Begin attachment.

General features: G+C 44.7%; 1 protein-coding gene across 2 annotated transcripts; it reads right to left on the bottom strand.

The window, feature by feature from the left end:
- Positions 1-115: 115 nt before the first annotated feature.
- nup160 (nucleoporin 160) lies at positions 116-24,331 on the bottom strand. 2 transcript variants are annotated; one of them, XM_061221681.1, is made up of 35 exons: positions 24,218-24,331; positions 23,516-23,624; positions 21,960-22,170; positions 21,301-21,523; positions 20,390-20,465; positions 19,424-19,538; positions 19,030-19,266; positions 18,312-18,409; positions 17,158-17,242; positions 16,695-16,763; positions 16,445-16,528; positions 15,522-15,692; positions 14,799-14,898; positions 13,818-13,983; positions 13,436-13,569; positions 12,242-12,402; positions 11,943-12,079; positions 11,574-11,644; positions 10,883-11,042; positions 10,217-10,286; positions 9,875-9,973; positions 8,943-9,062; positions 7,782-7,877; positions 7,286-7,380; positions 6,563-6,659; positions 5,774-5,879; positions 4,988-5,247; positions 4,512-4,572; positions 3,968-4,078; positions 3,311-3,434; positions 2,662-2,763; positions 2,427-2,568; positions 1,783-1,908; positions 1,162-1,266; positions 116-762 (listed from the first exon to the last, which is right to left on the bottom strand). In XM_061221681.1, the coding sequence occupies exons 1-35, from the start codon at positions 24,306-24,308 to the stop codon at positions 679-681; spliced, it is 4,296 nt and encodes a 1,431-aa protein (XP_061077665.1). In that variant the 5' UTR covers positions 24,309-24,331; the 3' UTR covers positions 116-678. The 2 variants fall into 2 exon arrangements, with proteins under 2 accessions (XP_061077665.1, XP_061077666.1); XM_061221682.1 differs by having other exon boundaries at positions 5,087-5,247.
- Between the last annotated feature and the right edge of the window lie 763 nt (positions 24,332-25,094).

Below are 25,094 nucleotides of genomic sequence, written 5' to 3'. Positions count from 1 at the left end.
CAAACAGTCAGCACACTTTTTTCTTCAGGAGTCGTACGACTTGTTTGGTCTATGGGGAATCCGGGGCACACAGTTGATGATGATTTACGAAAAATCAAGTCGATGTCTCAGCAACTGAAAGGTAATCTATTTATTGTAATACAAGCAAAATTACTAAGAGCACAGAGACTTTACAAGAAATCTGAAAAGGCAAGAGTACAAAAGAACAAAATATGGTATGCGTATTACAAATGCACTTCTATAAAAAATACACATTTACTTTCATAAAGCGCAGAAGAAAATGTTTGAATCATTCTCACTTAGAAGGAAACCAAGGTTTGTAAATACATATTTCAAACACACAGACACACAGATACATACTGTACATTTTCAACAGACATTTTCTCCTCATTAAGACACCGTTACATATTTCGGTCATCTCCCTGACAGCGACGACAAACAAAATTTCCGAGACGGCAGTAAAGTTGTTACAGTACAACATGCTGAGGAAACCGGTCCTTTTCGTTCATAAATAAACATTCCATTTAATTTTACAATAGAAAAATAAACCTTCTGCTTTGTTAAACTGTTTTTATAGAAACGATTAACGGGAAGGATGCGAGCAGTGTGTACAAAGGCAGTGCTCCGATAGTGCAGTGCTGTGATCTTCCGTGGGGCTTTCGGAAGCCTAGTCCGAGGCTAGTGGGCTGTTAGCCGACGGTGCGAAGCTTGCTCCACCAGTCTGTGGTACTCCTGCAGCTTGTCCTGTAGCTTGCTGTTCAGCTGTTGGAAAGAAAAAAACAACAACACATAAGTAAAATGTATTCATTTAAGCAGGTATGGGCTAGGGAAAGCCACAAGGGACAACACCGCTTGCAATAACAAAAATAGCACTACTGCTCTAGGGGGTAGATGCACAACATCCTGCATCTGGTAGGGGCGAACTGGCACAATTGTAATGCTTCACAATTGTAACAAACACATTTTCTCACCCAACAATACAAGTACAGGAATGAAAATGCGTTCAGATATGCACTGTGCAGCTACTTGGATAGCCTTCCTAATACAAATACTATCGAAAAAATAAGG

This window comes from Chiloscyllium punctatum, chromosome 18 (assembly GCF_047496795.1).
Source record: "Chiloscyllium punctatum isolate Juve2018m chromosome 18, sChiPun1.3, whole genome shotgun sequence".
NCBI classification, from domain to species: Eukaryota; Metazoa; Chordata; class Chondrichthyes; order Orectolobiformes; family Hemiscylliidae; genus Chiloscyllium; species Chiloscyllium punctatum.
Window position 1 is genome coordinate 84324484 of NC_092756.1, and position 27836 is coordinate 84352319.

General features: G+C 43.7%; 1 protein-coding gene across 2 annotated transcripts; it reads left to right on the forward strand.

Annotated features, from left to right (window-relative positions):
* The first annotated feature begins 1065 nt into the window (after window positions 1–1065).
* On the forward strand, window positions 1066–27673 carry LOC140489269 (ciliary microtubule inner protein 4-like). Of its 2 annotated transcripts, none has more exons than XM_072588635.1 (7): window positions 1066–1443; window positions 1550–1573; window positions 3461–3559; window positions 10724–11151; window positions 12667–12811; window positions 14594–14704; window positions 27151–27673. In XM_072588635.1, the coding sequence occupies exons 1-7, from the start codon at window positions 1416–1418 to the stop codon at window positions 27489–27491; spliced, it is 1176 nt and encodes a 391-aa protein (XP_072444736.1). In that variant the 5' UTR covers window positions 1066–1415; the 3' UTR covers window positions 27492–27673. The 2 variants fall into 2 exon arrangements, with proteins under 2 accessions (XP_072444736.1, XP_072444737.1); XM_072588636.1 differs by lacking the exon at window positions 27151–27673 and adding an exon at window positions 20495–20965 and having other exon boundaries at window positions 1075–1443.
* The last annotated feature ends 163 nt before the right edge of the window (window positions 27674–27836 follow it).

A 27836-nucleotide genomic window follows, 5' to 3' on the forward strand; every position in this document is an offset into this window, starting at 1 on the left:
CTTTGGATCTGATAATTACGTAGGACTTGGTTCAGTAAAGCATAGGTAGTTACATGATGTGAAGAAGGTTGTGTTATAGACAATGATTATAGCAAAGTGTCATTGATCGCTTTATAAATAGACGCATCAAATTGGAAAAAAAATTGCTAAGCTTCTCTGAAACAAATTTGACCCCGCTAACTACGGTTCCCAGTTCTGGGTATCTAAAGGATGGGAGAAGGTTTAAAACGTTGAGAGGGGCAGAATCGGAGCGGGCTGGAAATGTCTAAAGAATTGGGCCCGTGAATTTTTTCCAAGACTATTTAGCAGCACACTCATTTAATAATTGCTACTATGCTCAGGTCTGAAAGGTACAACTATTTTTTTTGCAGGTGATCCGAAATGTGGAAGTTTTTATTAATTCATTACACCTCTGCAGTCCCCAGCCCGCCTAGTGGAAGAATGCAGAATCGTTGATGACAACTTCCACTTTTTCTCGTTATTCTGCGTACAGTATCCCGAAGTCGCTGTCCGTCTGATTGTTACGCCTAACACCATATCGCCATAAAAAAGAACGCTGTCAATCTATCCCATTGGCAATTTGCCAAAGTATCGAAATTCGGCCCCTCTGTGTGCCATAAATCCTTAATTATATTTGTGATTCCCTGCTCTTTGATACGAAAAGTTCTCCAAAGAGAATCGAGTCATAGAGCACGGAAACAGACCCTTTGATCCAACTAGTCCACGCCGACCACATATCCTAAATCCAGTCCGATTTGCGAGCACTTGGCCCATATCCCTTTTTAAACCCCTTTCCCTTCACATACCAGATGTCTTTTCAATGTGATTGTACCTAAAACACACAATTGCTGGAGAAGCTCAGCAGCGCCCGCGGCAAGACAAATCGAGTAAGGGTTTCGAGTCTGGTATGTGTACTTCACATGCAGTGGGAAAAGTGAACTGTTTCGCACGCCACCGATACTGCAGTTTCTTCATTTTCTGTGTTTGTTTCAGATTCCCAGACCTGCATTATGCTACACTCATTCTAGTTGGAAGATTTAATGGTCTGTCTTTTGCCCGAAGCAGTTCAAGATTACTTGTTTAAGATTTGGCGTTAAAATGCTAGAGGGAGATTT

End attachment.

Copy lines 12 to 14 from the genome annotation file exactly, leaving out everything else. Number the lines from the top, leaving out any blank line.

General features: G+C 43.7%; 1 protein-coding gene across 2 annotated transcripts; it reads left to right on the forward strand.

Annotated features, from left to right (window-relative positions):
* The first annotated feature begins 1065 nt into the window (after window positions 1–1065).